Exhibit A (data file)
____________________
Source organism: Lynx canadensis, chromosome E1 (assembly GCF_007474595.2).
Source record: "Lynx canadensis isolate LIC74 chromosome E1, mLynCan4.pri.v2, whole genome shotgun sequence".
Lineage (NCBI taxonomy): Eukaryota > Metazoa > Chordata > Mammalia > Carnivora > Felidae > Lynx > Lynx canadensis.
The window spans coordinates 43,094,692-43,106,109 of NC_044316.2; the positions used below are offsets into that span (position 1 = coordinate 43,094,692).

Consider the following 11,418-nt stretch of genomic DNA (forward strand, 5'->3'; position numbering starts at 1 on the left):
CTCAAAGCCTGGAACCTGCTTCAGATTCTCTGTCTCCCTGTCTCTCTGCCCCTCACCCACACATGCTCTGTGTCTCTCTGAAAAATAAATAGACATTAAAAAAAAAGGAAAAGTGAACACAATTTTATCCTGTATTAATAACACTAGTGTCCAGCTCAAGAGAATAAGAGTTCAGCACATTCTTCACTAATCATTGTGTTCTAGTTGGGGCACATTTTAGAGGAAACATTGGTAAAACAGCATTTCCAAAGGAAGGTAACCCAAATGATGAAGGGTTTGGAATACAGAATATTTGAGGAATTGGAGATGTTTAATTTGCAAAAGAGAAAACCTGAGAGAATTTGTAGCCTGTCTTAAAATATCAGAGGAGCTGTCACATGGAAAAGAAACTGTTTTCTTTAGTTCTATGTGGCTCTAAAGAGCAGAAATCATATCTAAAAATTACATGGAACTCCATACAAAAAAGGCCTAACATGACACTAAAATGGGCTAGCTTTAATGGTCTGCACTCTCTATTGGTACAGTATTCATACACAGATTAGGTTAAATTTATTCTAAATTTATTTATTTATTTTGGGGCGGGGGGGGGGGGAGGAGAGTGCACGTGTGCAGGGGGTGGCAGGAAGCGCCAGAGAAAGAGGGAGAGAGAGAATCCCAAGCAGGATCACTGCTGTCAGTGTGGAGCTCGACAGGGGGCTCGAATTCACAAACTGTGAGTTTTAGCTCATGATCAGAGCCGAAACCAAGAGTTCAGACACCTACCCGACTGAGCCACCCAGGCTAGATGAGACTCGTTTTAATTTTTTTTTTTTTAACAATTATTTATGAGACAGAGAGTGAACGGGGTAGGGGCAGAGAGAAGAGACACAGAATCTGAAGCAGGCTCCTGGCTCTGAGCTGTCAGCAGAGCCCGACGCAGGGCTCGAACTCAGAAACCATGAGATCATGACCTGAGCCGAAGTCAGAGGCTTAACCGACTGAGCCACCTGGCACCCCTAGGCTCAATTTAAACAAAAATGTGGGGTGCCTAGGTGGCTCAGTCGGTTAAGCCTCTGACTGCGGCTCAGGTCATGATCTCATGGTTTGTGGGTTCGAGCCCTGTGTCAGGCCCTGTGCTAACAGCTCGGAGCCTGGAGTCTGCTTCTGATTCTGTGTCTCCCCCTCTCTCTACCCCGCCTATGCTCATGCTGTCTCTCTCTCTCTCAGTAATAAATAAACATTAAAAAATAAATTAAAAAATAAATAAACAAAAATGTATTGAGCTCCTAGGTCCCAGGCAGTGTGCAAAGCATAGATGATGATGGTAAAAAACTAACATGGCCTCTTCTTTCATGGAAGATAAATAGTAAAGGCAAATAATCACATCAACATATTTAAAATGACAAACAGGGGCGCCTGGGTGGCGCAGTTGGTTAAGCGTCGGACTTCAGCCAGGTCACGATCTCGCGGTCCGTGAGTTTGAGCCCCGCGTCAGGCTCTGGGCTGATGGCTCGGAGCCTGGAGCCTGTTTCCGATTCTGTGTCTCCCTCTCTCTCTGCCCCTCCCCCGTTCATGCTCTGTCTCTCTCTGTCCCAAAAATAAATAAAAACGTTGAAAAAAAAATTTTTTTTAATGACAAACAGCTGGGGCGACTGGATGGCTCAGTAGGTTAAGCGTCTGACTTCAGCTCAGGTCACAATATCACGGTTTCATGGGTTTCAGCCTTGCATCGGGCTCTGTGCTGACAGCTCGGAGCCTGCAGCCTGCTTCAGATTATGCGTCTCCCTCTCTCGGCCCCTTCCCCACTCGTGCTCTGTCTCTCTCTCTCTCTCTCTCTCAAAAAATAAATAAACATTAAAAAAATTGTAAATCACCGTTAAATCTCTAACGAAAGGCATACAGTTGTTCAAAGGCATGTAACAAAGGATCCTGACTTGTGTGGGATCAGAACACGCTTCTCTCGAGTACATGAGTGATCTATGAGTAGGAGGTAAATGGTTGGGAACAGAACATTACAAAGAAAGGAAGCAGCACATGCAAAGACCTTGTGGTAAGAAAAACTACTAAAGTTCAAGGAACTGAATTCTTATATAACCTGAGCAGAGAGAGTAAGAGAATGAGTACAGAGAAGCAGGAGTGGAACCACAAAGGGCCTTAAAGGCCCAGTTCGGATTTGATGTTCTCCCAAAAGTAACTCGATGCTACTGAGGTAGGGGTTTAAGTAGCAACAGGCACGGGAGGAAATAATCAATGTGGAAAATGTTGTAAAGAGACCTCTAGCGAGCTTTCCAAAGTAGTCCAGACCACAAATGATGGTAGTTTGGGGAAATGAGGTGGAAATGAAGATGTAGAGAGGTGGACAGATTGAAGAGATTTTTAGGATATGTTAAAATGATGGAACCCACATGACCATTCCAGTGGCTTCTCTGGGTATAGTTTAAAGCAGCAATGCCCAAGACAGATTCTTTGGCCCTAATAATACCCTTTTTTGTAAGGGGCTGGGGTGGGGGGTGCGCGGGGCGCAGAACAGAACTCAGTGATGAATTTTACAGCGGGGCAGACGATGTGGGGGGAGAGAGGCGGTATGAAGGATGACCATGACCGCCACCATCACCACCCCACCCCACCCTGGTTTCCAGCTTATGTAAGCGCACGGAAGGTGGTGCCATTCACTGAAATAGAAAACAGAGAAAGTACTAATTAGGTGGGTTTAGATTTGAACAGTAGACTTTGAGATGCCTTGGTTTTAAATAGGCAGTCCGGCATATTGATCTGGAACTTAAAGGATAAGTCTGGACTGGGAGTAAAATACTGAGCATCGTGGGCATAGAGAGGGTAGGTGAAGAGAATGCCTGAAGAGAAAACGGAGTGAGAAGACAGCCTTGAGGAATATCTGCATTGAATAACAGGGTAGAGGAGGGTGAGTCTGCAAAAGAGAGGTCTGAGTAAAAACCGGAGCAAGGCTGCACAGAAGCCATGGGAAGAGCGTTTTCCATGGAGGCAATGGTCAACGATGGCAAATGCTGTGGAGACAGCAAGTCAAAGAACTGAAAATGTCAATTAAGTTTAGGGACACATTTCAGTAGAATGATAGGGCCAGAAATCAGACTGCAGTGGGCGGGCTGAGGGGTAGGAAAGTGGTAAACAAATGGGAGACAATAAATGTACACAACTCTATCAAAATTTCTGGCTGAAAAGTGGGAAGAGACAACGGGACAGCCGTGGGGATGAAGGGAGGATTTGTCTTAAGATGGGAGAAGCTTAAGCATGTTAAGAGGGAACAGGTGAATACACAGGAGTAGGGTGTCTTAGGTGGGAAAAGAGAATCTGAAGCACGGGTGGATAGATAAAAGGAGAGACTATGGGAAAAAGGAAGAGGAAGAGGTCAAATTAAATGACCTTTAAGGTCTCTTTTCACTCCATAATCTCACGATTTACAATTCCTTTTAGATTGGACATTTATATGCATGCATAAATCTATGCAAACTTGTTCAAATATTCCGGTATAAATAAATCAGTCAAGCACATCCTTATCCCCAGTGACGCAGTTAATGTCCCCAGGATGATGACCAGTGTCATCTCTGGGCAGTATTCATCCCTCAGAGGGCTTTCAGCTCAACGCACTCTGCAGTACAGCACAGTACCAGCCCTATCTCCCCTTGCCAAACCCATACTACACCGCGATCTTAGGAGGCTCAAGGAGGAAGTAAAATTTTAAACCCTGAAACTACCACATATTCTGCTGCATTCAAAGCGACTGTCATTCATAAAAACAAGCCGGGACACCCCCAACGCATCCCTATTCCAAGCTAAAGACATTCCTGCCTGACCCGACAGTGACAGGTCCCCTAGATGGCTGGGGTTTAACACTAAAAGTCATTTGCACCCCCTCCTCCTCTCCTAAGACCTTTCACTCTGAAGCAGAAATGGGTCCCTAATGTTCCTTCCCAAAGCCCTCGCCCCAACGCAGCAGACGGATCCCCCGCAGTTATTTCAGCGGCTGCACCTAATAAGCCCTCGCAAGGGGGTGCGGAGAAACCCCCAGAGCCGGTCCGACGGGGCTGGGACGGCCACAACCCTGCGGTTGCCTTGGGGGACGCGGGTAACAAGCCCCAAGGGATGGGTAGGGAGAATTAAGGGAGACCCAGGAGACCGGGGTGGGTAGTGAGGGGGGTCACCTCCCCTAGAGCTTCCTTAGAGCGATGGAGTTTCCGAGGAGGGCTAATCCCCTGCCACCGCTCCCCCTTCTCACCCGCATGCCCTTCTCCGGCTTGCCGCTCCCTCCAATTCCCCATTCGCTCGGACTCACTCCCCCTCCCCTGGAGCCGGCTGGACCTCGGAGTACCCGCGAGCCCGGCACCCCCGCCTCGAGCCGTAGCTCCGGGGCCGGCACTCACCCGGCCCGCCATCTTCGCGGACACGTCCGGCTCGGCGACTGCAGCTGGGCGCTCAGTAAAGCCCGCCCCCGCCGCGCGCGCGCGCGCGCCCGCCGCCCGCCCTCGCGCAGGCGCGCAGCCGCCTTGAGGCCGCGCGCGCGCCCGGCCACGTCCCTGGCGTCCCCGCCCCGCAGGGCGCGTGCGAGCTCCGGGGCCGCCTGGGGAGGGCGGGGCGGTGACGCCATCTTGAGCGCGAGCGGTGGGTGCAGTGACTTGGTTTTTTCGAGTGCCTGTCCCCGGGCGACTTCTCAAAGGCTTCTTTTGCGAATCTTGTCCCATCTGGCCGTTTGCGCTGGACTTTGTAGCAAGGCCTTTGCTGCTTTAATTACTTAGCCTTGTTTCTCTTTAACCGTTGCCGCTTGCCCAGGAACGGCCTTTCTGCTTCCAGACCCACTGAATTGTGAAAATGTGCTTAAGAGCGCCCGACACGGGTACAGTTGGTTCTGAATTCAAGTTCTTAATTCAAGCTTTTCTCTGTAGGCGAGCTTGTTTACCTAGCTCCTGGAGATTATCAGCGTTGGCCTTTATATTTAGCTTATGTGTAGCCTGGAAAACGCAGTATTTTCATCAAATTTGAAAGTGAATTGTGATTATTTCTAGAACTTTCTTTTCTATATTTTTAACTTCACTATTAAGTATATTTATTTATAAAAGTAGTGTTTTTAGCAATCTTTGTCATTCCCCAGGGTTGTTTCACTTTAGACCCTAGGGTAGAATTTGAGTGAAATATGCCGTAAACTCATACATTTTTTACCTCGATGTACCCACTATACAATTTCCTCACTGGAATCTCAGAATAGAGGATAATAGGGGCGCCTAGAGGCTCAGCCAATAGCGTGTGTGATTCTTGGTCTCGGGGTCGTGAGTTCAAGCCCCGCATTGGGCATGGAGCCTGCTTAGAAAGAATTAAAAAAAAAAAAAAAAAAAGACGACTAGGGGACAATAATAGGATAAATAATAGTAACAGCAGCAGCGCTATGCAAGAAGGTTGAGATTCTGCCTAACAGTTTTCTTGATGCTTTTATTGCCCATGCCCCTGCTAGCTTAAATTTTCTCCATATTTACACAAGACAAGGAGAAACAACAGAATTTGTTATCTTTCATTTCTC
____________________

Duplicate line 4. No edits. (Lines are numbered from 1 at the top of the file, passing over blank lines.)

The window spans coordinates 43,094,692-43,106,109 of NC_044316.2; the positions used below are offsets into that span (position 1 = coordinate 43,094,692).